Magic Leap has no great time. The company's actual tech demonstrations have been redesigned, hardware has not been rated very well, and now Palmer Luckey, the former Oculus founder, has come up with his own thoughts on the platform, hardware, and capabilities. His conclusion is that the magical jump is more of a "tragic heap" to use his phrasing.
Luckey's report covers some issues that I have not discussed in detail in other ML reports, including the shortcomings of the company's decision to use magnetic technologies tracking instead of view or position reporting. The controller does not look good (it lacks a clickable trackpad and reacts badly to any kind of fast motion). The Lightpack computer, which includes an integrated Nvidia Tegra X2 (Parker) SoC, is praised for its overall performance – this seems to be the part of the ML that everyone likes the most, including the fact that it's the most heat-generating and heaviest part of the system (19659004) After only knowing Palmer through his public utterances, I must say the man has a talent for the not so subtly delivered insult. After noticing that it is a pity that the ML battery is not interchangeable, he dismisses the point with "nobody will use their ML1 long enough to interest anyone except collectors aiming to tell the story of AR and VR True, sales of Oculus Rift have not really set the world on fire – the PSVR is said to dominate the vast majority of the VR market, which requires a stand-alone computer or console – but compared to the Rift, the Leap seems to be offer a weak value.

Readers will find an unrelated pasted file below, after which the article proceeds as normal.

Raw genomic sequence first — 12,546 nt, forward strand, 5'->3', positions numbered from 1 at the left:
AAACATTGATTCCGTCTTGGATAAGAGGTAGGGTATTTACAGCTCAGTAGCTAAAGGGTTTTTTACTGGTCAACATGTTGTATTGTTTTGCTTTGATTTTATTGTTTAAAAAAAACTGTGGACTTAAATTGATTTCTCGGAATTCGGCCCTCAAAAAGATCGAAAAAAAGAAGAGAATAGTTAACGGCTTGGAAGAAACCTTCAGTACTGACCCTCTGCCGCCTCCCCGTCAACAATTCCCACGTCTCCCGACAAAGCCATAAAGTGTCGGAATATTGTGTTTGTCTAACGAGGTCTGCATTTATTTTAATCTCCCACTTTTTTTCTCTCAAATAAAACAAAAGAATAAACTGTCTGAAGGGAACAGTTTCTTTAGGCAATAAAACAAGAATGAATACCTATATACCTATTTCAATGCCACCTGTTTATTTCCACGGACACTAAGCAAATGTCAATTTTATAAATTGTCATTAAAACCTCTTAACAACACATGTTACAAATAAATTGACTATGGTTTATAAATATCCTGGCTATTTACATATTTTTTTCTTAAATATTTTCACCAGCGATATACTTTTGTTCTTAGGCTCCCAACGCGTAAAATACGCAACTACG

Luckey unleashes Magic Leap for his headset (lightwear) design, highlighting the big gap between the company's rhetorical claims and the practicality of its shipping product out. While the Magic Leap uses a set of dual-wave guides to give it two focal planes, not the only plane implemented by Oculus and HTC, its design falls far short of what the company claimed to be Offer. Here's Palmer:
The supposed "photonic lightfield chips" are just waveguides paired with reflective sequential LCOS displays and LED lighting, the same technology everyone else has been using for years, including Microsoft in their latest generation HoloLens. The ML1 is not a "light-field projector" or display with a generally accepted definition, and as a bi-focal display, solves only vergence accommodation conflicts in fictitious demos that place all UI and environmental elements on one of two focal planes. In all other depths a deviation occurs. Similarly, a broken clock will indicate the correct time twice a day. He then goes into more detail, such as stacking waveguides to create more focal planes due to frame rate, image quality, and weight issues. Headset tracking is also mediocre, the FOV is still fairly limited, and the operating system is, to use its words, "Android with custom stuff at the top," rather than the unique, ML-specific operating system that claims Magic Leap built to have.
All of these problems and mistakes would be understandable in a first-generation product of a small Kickstarter team or similar research by a large company. What baffles Magic Leap is that it's the yearlong work of a dedicated team that received over $ 2.3 billion in investor money. The only magic in Magic Leap seems to be how they did it.
Now reading: Magic Leap Teardown finds precious little Pixie dust, Magic Leaps first demo is far from impressive, and Magic Leap is off, hopefully with parachutes